Radio debaters come to town
4:46pm Mon Feb 04, 2013
More than 400 students and local residents were in the audience at the Minster School, Southwell, for a live recording of BBC Radio 4’s debating show, Any Questions, chaired by Jonathan Dimbleby.
Topics discussed included the British stance on the Mali conflict, how confidence can be restored in the police and media following the Leveson Inquiry, and the need for more foodbanks.
The event was organised by Mr Clive Owen, a politics teacher at the school, helped by around 40 pupils, mainly politics students.
The panel consisted of Mr Ken Clarke, the MP for Rushcliffe and former Chancellor of the Exchequer who is now a minister without portfolio; Labour MP Mr Keith Vaz; Mr George Galloway, the Respect Party’s only representative in parliament; and Ruth Porter from the Institute of Economic Affairs.
Mr Owen applied to the BBC in September for the show to be recorded at the school.
Producer Lisa Jenkinson said: “We go all over the country, visiting churches, schools, and universities, and Southwell has worked really well as a location.
“We often find that schools are good venues because we get a good range of ages and types of people in the audience.
“Some of the questions that were submitted were very good indeed, and others were less serious but very funny.
“Southwell is a beautiful town and the people have been very friendly to us.”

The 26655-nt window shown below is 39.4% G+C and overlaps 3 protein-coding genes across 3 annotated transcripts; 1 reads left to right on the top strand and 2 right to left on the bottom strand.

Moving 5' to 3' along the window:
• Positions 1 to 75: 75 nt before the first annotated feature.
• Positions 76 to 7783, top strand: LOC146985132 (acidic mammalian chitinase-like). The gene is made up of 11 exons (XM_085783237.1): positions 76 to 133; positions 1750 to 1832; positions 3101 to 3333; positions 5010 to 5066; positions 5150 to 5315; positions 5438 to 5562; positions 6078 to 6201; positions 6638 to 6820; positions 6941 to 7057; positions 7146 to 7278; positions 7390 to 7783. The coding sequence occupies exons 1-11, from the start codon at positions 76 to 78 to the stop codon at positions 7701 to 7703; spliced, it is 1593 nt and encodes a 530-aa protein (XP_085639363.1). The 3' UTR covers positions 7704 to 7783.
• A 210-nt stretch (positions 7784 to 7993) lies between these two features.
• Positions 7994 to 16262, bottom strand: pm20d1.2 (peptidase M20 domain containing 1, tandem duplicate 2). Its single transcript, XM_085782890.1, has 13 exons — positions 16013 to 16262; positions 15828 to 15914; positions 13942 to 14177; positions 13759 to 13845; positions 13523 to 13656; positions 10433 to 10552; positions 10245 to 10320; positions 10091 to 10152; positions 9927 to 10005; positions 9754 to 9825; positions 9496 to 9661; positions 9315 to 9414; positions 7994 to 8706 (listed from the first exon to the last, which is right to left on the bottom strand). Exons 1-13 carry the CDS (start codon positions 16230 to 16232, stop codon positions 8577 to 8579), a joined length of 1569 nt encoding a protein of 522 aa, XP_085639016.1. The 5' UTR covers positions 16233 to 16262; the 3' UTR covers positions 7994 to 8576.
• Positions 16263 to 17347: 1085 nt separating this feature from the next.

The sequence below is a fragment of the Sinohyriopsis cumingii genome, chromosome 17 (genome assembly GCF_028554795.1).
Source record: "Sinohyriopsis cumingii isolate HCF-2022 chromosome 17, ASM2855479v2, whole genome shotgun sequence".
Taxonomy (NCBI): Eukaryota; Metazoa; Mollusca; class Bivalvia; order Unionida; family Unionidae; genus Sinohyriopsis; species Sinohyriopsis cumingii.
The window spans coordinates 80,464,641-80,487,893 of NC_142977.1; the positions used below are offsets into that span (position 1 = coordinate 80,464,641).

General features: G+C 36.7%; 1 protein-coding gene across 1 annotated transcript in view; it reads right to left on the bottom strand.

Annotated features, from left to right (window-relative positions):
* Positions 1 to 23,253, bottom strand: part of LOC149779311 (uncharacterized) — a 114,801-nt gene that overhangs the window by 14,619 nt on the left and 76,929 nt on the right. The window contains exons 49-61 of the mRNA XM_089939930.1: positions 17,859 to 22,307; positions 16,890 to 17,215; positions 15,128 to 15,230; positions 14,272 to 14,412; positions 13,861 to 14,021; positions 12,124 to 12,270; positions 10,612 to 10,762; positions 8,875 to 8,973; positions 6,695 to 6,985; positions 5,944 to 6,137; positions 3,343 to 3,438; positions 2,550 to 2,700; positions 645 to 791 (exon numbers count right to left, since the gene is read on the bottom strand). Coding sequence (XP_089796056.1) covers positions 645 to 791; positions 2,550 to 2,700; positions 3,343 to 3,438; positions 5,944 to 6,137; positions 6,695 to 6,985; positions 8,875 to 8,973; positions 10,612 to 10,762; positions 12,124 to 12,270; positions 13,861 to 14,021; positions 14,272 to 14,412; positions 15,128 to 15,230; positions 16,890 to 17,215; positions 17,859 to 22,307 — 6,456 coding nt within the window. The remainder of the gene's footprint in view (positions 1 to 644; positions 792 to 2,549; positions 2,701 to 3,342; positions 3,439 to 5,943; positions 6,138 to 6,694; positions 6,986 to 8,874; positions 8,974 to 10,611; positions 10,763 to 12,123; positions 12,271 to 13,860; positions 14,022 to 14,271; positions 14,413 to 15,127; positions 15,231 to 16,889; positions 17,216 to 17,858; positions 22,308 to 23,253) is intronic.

One of the questions that caused the most heated debate was posed by Mrs Hannelore Nunn, a teaching assistant at the school, who asked the panel: “Do you think Mali will become the new Aghanistan?”
Mr Vaz said the UK should be prepared to support France while Mr Galloway opposed any intervention in the North African state.
Speaking after the debate, Mrs Nunn said: “It’s a question that doesn’t have one answer so I was very interested to hear what they all had to say.”
Owen Sparkes, 16, a politics student at the school, said: “It was a fantastic panel.
“I didn’t think they were going to get such a great group of people.
“My opinions on George Galloway changed after hearing him. I sympathise more with him now.”
Mr Vaz said: “The audience asked some very difficult questions.”
Mr Phil Blinston, executive head of the school, said the programme was a great opportunity for the politics students to learn about debating.
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